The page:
[Bugs] [Bug 1202669] New: Perf: readdirp in replicated volumes causes performance degrade

bugzilla at redhat.com bugzilla at redhat.com
Tue Mar 17 07:51:55 UTC 2015


            Bug ID: 1202669
           Summary: Perf:  readdirp in replicated volumes causes
                    performance degrade
           Product: GlusterFS
           Version: mainline
         Component: replicate
          Severity: urgent
          Priority: urgent
          Assignee: bugs at gluster.org
          Reporter: kdhananj at redhat.com
                CC: bturner at redhat.com, bugs at gluster.org,
                    gluster-bugs at redhat.com, kdhananj at redhat.com,
                    rcyriac at redhat.com, vagarwal at redhat.com
        Depends On: 1202541

+++ This bug was initially created as a clone of Bug #1202541 +++

Description of problem:

ls -l performance has been greatly reduced on replicated volumes.  I do not see
this perf hit on distributed volumes.

Version-Release number of selected component (if applicable):

How reproducible:

Every time.

Steps to Reproduce:
1.  Create 10k files
2.  Clear buffers and cache on both servers and clients
3.  Run ls -l on files

Actual results:

Expected results:

Additional info:

--- Additional comment from Ben Turner on 2015-03-16 18:51:55 EDT ---
The commit that causes perf degrade has been found to be the following:

<commit details>
Author: Krutika Dhananjay <kdhananj at redhat.com>
Date:   Thu Jan 22 17:02:20 2015 +0530

     cluster/afr: When parent and entry read subvols are different, set 
entry->inode to NULL
</commit details>

--- Additional comment from Krutika Dhananjay on 2015-03-17 03:19:56 EDT ---

Let me briefly explain what the problem with AFR was:
In AFR, every file has a "read child" associated with it. Read operations on a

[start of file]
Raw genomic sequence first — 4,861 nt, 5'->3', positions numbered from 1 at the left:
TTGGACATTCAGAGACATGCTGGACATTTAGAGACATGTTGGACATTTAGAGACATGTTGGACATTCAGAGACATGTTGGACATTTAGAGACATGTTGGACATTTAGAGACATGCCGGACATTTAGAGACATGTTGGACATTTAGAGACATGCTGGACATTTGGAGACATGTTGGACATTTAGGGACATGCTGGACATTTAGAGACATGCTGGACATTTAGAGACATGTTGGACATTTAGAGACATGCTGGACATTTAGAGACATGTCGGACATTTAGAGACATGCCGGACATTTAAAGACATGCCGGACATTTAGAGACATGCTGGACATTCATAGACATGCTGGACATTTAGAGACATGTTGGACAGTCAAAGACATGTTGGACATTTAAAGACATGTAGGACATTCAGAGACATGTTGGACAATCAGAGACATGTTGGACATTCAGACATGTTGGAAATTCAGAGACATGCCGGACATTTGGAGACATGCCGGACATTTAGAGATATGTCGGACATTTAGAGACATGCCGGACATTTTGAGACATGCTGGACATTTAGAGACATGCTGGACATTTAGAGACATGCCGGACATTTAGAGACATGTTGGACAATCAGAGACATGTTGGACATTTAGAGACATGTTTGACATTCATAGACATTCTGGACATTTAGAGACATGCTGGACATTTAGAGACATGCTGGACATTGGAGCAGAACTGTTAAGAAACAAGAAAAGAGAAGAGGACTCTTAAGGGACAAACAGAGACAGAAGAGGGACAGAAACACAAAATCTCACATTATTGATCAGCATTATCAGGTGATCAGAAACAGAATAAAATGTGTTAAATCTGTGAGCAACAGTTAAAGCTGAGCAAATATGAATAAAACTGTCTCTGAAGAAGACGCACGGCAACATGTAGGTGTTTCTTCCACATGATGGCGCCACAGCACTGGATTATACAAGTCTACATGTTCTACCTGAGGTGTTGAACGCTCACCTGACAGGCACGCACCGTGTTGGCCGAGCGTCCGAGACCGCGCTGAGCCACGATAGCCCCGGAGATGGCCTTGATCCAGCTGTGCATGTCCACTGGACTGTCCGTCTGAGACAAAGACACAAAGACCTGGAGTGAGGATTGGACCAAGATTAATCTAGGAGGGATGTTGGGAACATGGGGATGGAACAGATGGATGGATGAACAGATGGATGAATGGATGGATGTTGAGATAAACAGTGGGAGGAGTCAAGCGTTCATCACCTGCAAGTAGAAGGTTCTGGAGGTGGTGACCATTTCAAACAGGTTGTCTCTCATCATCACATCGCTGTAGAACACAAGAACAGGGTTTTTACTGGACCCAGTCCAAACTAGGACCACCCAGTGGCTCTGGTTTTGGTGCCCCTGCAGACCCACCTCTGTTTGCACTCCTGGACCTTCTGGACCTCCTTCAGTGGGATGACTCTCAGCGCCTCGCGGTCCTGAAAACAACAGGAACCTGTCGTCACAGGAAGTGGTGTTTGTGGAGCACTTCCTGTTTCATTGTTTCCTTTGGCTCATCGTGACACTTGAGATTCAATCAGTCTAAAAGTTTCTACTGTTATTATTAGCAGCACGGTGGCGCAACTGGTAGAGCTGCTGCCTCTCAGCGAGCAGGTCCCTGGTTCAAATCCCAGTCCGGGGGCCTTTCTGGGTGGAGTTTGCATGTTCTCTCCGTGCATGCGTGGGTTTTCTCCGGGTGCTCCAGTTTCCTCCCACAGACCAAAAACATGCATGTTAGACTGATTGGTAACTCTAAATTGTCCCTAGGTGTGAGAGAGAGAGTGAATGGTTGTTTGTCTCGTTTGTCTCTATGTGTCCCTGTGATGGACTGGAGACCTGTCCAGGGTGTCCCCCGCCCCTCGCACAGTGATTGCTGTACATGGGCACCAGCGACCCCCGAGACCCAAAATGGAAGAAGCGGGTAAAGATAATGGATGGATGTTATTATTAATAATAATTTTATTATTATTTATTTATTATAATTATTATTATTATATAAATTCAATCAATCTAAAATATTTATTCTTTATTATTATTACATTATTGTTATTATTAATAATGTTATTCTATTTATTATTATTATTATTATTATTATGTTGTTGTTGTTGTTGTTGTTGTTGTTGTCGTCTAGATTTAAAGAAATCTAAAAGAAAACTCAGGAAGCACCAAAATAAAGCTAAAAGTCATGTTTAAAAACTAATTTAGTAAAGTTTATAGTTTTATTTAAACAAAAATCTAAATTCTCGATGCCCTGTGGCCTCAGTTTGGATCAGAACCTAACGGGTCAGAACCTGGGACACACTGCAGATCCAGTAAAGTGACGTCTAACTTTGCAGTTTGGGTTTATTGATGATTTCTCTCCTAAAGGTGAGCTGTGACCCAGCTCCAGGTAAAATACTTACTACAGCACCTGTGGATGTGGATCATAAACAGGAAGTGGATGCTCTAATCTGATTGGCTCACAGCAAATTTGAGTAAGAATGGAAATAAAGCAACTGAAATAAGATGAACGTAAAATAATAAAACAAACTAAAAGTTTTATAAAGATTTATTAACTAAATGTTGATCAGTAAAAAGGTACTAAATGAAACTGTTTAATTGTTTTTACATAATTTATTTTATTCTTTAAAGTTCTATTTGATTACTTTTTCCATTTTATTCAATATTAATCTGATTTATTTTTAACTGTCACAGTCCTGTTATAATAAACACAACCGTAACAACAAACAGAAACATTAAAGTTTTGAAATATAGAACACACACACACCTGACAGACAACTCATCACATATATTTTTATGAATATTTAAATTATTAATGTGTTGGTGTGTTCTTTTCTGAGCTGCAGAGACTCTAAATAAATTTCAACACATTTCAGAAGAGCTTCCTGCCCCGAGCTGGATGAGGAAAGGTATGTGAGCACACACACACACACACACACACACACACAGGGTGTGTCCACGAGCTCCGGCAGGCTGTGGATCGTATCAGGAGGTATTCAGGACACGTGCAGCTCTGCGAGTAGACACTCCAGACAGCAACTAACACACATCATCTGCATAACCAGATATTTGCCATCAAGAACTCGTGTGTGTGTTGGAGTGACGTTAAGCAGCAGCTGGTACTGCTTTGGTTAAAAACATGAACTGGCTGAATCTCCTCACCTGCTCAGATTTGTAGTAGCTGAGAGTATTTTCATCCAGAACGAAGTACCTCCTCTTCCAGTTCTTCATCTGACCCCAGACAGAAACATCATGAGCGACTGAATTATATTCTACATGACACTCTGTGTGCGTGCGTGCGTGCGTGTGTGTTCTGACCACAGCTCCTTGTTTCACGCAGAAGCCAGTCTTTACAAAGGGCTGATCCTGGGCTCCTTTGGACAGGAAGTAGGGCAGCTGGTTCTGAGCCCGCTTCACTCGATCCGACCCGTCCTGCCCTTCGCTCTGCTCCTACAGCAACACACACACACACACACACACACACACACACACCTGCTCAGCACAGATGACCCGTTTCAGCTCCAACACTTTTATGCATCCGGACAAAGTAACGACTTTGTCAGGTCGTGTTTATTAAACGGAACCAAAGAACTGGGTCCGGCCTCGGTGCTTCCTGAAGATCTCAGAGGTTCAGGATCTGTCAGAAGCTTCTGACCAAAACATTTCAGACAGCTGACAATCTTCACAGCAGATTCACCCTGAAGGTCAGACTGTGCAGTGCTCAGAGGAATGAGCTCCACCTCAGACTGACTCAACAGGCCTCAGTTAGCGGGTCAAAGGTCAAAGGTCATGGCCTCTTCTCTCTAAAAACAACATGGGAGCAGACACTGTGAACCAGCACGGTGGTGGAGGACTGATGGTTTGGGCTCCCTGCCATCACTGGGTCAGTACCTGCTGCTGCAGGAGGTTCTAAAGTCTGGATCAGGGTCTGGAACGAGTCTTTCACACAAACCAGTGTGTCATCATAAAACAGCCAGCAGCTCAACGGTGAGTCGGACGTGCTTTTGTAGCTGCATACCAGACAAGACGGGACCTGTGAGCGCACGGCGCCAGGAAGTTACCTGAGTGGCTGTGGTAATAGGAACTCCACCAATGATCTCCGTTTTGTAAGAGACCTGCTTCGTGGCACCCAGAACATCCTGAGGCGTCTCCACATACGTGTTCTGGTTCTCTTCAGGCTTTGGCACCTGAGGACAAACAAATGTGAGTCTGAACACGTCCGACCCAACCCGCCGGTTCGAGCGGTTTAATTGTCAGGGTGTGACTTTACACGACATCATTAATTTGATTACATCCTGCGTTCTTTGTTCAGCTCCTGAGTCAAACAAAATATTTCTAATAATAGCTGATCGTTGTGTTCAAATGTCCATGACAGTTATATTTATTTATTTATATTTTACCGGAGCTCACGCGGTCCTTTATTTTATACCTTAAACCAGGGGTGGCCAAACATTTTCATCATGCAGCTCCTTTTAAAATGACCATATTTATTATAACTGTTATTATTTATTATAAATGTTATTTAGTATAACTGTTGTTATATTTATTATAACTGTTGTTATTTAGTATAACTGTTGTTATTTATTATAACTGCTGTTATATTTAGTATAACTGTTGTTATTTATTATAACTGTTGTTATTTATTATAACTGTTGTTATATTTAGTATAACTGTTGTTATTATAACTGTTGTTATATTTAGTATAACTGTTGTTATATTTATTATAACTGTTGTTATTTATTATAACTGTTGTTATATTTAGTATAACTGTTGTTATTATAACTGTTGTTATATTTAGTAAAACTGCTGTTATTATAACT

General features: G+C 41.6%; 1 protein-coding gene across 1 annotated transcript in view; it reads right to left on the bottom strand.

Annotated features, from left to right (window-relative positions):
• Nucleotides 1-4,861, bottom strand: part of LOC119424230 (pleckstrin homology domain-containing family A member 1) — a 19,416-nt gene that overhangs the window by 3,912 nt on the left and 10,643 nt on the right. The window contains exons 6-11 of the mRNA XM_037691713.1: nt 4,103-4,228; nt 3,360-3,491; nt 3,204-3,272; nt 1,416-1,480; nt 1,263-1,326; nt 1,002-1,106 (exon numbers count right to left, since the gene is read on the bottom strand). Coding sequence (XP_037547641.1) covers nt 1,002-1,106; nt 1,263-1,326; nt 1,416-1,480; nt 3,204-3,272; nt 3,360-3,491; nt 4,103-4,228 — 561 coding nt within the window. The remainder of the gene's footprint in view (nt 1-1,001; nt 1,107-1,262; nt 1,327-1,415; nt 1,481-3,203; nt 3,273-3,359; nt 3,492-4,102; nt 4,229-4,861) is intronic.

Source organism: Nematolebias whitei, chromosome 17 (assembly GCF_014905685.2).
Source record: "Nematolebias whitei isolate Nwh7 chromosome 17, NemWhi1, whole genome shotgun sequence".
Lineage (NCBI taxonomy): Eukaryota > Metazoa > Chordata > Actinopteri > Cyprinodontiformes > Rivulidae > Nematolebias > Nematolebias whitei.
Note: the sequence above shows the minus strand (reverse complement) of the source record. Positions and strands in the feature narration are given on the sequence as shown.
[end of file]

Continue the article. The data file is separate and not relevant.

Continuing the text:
file (like readv under the data read category, getxattr, stat etc under
metadata read category and readdirp under entry read category) are always
served from the designated read child of the file/dir unless it contains the
bad copy of the file (i.e., in need of a self-heal). I can think of atleast two
reasons why this is useful:
a. it is sufficient to serve reads from only one of the copies of a file, since
all copies are identical under normal circumstances.
b. Certain attributes like mtime/ctime/atime might differ across different
copies of a file on different bricks due to clock skew across the servers. In
these cases, it is good to always return the same values across consecutive
requests for these attributes, because
    we do not want the application to mistakenly think that the file underwent
some change just because AFR returned different values of timestamps across
different calls.

The problem case is readdirp. Readdirp also fetches the attributes of the
entries read. A directory on which readdirp is performed can have a read child
x while some of the entries read could have read child y.
This means that readdirp may violate (b) above in terms of giving timestamps
from a copy of the entry which is not from its read child. The other problem
with this behavior is that, even if the directory's read child
had a bad copy of some of the entries, this will not be detected. My patches
fixed these issues with readdirp by forcing a lookup on those read entries
whose read child did not match that of the parent. This would have led to some
extra lookups.

Both the BZs above were manifestations of the same bug in readdirp just

It was decided in the meeting that the behavior introduced by the AFR patch is
to be made optional. And by default, the behavior would be "off".

Referenced Bugs:

[Bug 1202541] Perf:  Metadata operation performance on replicated volumes
regressed on 3.0.4 builds.
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